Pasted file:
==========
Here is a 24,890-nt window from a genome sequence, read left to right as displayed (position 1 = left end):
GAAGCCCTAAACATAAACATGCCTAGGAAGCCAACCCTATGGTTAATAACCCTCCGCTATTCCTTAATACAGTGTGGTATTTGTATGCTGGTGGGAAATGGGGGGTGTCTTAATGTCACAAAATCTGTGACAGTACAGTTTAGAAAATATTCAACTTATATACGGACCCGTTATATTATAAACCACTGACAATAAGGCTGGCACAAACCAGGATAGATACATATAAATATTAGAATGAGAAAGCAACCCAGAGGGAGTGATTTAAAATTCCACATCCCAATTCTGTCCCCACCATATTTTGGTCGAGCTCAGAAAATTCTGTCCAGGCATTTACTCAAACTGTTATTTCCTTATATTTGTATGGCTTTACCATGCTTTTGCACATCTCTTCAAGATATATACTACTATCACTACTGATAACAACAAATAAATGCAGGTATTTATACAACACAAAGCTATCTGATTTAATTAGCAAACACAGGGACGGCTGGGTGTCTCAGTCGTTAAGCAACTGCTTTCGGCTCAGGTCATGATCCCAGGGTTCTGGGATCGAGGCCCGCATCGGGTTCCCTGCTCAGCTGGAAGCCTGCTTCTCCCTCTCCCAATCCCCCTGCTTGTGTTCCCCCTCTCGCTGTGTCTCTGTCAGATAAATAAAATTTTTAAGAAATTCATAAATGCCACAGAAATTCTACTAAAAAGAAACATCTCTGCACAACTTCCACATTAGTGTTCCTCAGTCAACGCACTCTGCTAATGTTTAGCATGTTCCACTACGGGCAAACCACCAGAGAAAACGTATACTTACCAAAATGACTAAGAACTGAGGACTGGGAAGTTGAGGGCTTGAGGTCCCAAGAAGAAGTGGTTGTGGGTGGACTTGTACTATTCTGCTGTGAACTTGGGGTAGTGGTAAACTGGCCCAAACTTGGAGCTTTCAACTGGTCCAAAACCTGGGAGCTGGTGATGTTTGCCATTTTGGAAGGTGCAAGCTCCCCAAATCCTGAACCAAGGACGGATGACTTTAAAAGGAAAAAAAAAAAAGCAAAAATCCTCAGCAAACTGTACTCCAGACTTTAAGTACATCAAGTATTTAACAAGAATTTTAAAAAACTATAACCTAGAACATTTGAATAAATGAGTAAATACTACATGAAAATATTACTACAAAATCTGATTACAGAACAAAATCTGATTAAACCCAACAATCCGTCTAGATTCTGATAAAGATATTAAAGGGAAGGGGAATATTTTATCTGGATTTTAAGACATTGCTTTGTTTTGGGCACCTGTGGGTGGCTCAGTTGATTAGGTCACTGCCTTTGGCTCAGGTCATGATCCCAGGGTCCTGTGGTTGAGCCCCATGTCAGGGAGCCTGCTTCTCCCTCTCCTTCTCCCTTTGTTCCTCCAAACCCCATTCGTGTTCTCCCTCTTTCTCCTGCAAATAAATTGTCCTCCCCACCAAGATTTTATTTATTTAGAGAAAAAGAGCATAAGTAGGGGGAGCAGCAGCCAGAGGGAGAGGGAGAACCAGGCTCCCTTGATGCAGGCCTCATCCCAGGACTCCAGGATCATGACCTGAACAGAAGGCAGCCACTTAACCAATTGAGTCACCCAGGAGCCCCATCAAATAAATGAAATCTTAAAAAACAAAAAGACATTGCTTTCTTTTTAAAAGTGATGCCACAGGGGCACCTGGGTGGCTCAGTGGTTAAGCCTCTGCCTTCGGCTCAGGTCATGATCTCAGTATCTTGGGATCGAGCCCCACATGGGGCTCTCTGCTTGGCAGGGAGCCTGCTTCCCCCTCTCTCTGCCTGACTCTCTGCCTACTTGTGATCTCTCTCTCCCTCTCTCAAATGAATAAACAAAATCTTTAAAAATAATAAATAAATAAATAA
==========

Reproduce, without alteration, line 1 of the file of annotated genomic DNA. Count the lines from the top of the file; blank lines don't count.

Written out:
Here is a 24,890-nt window from a genome sequence, read left to right as displayed (position 1 = left end):